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from the Boston Globe... a good high-level overview of this 10% of Hasbro, its great growth potential, and its competitors in the industry.

Video game wars
Hasbro Interactive fights for share in crowded market
By Kathy McCabe, Globe Correspondent, 06/02/99

BEVERLY - In the incredible universe of electronic games, the force is clearly with Hasbro Interactive Inc.

Monopoly Star Wars, Frogger, Tonka Workshop, and Email Scrabble are just a few of the tricky titles that have sent the multimedia division of toy giant Hasbro Inc. of Rhode Island soaring to the top of the nation's $5.5 billion video game industry.

In just three years, Hasbro Interactive, pioneer of the casual and family game market, has emerged as the world's third largest video game company, with sales expected to top $300 million this year, from $35 million in 1996, the company says.

'They have put amazingly strong numbers on the board,' said analyst David Leibowitz of Burnham Securities. 'They are clearly a force to be reckoned with.'

But the fast-growing company, already fending off the likes off Microsoft and Sony, faces a new challenge from its old rival Mattel Inc., which last month completed its $3.5 billion acquisition of Cambridge-based Learning Co., the nation's second largest maker of entertainment and educational software.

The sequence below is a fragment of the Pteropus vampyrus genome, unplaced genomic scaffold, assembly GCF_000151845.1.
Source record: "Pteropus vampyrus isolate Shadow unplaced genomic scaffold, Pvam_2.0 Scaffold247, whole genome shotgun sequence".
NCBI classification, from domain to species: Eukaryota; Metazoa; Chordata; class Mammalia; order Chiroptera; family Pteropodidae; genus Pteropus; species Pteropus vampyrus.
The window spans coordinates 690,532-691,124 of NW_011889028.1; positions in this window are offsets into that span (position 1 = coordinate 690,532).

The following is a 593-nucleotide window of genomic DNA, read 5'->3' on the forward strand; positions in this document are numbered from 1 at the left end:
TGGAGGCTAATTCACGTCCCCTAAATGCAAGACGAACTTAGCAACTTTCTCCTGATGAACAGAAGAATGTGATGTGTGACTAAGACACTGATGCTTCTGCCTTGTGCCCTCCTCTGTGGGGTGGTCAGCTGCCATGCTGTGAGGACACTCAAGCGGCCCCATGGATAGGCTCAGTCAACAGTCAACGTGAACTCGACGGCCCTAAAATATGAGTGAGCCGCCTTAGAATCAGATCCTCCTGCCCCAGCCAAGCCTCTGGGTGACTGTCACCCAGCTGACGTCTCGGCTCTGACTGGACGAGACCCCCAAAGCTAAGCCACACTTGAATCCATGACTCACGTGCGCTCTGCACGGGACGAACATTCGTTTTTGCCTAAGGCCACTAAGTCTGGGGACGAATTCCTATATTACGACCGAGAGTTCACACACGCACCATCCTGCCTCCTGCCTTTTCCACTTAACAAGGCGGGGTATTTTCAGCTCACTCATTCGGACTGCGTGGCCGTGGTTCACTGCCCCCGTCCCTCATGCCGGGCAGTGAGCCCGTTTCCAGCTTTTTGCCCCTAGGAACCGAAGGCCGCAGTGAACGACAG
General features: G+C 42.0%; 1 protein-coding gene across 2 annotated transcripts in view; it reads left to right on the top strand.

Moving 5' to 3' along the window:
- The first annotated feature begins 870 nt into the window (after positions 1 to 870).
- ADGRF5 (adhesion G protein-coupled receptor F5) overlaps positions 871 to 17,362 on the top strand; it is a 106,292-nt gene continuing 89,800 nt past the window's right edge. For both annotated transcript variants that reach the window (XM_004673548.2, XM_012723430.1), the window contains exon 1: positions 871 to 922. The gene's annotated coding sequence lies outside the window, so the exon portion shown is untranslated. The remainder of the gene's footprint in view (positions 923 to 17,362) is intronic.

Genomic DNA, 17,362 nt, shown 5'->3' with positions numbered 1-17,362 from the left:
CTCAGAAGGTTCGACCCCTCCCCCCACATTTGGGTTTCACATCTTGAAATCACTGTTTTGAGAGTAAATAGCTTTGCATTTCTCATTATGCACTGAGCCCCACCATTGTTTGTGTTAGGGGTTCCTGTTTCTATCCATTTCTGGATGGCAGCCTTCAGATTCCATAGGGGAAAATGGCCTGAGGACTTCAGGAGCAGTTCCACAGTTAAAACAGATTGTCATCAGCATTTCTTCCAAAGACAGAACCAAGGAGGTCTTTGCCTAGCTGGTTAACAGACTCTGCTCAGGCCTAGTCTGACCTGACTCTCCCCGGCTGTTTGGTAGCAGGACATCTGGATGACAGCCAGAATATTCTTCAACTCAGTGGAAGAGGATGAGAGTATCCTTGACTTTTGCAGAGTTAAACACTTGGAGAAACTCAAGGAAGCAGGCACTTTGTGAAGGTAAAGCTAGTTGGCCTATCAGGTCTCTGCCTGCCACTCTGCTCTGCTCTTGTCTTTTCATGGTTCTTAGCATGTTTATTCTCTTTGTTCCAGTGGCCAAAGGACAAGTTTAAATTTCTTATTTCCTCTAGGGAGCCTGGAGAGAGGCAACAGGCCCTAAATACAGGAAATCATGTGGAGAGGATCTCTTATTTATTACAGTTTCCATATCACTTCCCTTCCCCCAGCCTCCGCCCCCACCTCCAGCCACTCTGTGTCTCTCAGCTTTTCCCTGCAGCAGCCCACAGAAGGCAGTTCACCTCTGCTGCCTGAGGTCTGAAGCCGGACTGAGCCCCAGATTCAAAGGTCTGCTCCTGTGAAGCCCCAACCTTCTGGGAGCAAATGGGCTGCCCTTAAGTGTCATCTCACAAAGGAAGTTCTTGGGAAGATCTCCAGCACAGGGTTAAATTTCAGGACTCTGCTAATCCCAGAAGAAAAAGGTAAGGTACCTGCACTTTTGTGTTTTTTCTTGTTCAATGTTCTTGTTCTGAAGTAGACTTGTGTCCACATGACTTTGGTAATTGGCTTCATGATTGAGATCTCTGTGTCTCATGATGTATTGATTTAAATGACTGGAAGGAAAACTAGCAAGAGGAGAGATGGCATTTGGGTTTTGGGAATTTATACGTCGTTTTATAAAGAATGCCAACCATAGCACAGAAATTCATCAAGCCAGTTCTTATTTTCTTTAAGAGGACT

Now armed with such popular titles as the Carmen Sandiego and Reader Rabbit series, along with best-selling strategy games Myst and Riven, Mattel has been transformed overnight into a $1 billion behemoth in the explosive interactive industry.

'They're players. They've gained a significant amount of market share in a short time,' says Doug Lowenstein, president of the Interactive Digital Software Association, a trade group representing computer and video game companies. 'Their acquisition of the Learning Co. is a pretty strong statement about their commitment to the interactive industry.'

But Hasbro Interactive is prepared to battle its old nemesis on new turf. 'Our goal is to knock all of our competitors out of business,' said Hasbro Interactive president Thomas Dusenberry in a recent interview at the company's Beverly headquarters. 'Mattel is about as good a competitor as you will ever get, but we see the competition as anyone who takes up shelf space. We don't dwell on Mattel specifically.'

Indeed, going forward, Hasbro Interactive still faces tough challenges from nimble competitors Havas Interactive Inc., a French-owned maker of strategy games, and California's Electronics Arts Inc., which specializes in sports titles. As of April, the companies ranked first and second, respectively, in overall PC game sales, according to PC Data, a Virginia software sales tracking firm.